"From a business level, you can have a potential of 63% by incorporating the female perspective on the executive team and the boards of companies." - Elissa Frei
While not all men share the open-mindedness of Freiha's dad, a striking number of MENA's women have convincingly demonstrated that the talent pool is skilled, capable and all-around impressive. One such woman is the prominent Sheikha Lubna bint Khalid bin Sultan Al-Qasimi, who is currently serving as a cabinet minister in the United Arab Emirates and previously headed a successful IT strategy company.
Al-Qasimi exemplifies the potential for MENA women in leadership, but how can one example become a cultural norm? Marcello Bonatto, who runs Re: Coded, a program that teaches young people in Turkey, Iraq and Yemen to become technology leaders, believes that multigenerational education is the key. He believes in the importance of educating the parent along with their offspring, "particularly when it comes to women." Bonatto notes the number of conflict-affected youth who have succeeded through his program—a boot camp training in technology.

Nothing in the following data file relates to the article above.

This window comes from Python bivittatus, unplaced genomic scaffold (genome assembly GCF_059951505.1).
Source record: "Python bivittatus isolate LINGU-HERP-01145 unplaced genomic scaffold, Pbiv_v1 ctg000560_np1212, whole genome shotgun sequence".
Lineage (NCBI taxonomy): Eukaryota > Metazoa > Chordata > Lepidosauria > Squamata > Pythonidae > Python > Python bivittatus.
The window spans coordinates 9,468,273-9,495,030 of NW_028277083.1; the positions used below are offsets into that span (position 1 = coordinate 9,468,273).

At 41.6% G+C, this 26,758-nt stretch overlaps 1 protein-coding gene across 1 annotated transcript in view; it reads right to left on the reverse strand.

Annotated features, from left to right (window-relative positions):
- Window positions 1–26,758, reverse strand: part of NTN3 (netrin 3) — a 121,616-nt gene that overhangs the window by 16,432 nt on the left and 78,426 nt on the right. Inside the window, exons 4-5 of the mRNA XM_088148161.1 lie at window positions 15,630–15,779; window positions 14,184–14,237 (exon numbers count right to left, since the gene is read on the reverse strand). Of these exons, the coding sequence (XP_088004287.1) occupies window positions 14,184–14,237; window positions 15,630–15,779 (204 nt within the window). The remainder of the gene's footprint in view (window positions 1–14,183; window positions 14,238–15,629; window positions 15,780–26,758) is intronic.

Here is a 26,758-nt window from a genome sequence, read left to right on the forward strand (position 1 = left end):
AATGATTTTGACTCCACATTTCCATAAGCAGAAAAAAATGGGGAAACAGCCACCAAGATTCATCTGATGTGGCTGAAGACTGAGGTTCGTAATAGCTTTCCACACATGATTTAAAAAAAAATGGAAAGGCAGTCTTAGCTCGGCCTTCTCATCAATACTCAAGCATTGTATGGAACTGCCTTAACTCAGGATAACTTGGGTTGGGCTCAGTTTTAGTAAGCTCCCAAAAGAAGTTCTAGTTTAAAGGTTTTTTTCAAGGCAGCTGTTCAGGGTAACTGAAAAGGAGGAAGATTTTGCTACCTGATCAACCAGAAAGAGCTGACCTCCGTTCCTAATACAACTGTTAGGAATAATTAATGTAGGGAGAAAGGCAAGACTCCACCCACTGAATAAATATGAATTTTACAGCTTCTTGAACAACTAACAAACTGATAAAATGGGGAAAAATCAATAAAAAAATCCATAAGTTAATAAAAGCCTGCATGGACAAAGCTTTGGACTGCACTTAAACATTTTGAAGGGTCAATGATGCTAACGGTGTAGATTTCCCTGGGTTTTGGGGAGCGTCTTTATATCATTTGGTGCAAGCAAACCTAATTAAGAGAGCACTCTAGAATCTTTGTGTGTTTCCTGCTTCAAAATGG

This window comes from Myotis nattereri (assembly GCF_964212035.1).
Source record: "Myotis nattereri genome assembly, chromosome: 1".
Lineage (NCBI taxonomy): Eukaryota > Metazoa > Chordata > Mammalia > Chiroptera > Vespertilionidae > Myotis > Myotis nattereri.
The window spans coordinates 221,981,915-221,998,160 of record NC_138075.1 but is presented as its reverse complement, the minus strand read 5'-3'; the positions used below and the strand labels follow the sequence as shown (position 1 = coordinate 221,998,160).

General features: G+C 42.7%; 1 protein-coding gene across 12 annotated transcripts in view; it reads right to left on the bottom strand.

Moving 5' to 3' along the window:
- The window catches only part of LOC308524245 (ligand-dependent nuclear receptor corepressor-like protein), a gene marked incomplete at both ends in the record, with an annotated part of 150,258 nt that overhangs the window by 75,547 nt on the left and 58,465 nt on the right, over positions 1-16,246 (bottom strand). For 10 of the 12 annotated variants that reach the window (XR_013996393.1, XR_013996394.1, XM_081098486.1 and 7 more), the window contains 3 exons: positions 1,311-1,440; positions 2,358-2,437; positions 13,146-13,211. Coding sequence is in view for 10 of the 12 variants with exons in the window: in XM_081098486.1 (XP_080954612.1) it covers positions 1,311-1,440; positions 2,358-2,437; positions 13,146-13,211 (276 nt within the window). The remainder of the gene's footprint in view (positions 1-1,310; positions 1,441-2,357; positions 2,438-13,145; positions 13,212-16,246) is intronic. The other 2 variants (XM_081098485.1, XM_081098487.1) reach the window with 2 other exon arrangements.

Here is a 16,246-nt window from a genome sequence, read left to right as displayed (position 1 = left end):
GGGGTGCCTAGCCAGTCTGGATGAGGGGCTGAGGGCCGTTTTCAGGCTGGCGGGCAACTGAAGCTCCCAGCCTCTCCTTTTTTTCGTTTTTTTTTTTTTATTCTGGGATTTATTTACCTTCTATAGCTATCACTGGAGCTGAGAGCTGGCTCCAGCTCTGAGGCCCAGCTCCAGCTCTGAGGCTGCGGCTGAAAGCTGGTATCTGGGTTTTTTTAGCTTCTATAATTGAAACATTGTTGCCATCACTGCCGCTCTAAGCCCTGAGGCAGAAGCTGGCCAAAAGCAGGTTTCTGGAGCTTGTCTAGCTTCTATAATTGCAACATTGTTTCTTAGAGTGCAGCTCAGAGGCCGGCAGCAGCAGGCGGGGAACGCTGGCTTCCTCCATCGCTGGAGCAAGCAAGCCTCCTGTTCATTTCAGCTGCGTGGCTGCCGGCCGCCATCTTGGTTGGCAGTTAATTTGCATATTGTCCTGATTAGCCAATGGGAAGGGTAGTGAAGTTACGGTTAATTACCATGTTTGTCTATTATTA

The United Nations Women alongside Promundo—a Brazil-based NGO that promotes gender-equality and non-violence—sponsored a study titled, "International Men and Gender Equality Survey of the Middle East and North Africa in 2017."
This study surveyed ten thousand men and women between the ages of 18 and 59 across both rural and urban areas in Egypt, Lebanon, Morocco and the Palestinian Authority. It reports that, "Men expected to control their wives' personal freedoms from what they wear to when the couple has sex." Additionally, a mere one-tenth to one-third of men reported having recently carried out a more conventionally "female task" in their home.
Although the MENA region is steeped in historical tribal culture, the current conflict of gender roles is at a crucial turning point. Masculine power structures still play a huge role in these countries, and despite this obstacle, women are on the rise. But without the support of their nations' men this will continue to be an uphill battle. And if change won't come from the culture, maybe it can come from money. By educating MENA's men about these issues, the estimated $27 trillion that women could bring to their economies might not be a dream. Women have been empowering themselves for years, but it's time for MENA's men to empower its women.